Impact of services provided to NHS patients by Auriga revealed
A recent study has revealed the impact that Auriga Services has had for patients across the West Midlands.
Between January 2017 and March 2018 Auriga Services received funding from the Money Advice Service (MAS) under the What Works Fund to develop the financial capability of patients with renal failure and people with inherited metabolic disorders (IMD). Funding was also made available from the University Hospitals Birmingham and the Severn Trent Trust Fund which enabled 409 renal and 73 IMD patients to receive advice. The project was delivered through face to face advice and support in a healthcare setting.
Chronically ill patients face enormous difficulties and especially when it comes to their income due to the range of limitations and effects of the illness on their ability to work. Diagnosis and treatment for renal failure means for the majority of patients a loss of their salaried income which for many results in financial hardship.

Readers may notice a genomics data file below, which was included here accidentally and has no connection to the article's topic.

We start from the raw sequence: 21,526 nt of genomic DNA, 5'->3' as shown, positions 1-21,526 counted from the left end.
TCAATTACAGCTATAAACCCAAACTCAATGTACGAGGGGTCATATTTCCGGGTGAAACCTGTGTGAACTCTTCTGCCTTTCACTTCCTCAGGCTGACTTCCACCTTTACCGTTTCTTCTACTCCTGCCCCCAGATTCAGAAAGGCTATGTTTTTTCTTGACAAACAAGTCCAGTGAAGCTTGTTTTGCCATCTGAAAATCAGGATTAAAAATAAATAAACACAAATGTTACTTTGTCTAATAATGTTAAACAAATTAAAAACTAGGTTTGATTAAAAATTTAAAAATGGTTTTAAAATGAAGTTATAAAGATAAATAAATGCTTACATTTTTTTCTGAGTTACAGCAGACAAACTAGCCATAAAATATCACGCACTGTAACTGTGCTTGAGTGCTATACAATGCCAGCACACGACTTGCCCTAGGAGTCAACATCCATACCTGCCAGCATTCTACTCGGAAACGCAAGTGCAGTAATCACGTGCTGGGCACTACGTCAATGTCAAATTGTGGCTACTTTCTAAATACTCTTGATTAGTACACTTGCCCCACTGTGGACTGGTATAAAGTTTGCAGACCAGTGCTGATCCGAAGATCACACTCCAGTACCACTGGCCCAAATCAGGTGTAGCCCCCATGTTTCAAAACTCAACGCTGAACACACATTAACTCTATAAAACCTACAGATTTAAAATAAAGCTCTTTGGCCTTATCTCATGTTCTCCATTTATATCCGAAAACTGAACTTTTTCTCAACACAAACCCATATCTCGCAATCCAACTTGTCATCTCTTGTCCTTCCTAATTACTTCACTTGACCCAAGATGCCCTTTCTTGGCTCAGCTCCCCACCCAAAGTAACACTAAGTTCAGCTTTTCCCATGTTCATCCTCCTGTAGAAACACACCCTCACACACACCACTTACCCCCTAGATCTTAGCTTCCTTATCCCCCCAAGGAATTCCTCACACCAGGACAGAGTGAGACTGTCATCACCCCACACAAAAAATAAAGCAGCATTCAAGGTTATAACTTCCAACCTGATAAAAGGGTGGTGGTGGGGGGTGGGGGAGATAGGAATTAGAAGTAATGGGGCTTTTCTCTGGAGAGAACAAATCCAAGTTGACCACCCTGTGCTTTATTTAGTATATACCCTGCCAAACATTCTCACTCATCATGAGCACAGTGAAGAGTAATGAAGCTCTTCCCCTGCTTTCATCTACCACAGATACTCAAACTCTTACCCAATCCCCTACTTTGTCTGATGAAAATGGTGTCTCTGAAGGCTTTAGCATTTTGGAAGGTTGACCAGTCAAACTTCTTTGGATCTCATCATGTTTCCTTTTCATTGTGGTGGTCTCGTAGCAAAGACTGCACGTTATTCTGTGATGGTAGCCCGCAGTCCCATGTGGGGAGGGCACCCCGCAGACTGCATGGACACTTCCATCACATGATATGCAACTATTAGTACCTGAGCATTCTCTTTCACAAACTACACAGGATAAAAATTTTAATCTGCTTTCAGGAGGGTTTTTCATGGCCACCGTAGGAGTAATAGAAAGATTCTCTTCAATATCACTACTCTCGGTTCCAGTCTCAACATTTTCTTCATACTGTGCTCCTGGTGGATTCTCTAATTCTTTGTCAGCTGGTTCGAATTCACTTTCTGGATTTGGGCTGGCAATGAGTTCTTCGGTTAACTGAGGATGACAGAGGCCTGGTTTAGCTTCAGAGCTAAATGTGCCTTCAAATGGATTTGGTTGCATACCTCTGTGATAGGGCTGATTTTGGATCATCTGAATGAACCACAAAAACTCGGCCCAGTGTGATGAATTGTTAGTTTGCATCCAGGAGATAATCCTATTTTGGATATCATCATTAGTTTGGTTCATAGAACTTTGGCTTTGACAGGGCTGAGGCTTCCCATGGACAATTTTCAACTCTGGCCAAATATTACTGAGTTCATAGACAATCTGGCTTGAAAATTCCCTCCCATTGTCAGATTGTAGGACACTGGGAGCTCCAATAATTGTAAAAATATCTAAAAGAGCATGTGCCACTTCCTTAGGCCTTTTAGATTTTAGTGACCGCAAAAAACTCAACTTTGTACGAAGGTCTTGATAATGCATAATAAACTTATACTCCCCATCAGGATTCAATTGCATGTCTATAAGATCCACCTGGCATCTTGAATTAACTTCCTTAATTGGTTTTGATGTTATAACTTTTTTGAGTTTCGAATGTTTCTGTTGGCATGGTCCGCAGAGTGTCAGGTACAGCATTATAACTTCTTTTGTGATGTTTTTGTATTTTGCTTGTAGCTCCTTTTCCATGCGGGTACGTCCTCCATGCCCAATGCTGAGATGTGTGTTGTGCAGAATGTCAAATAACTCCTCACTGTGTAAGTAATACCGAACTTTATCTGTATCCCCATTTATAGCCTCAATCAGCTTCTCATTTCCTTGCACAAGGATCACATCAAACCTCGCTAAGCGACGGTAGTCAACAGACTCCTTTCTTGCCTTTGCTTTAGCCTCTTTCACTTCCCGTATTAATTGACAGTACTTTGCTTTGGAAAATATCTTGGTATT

The project enabled Auriga’s advisers to support patients to maximise their income from welfare benefits, economising on bills and minimising expenditure, gaining access to the most economical tariffs, accessing in-kind benefits, and where appropriate, rescheduling payment plans.
An independent study showed that the patients overall wellbeing, family relationships, reduced stress levels and health improved due to the interventions. Patients diets were improved together with keeping their homes warm without worry making significant impacts.
Carol Arnold, Commercial Director of Auriga said
“The project exceeded delivery expectations and we are delighted that funding has continued to support the patients The overall wellbeing of the patients increased dramatically by the intervention of services performed by Auriga’s advisers. Patients who received 1:1 advice increased their income by over £5,000 per annum which allowed them to live a healthier life. Other benefits were gained for the patients such as a ‘blue badge’ which can have a significant and positive effect on the patient and their family..”
The impact of the project was so successful for patients, that the project has been extended for a further four years, thanks to funding from the NHS and the Severn Trent Trust Fund.
If you would like to read the full report you can do so here.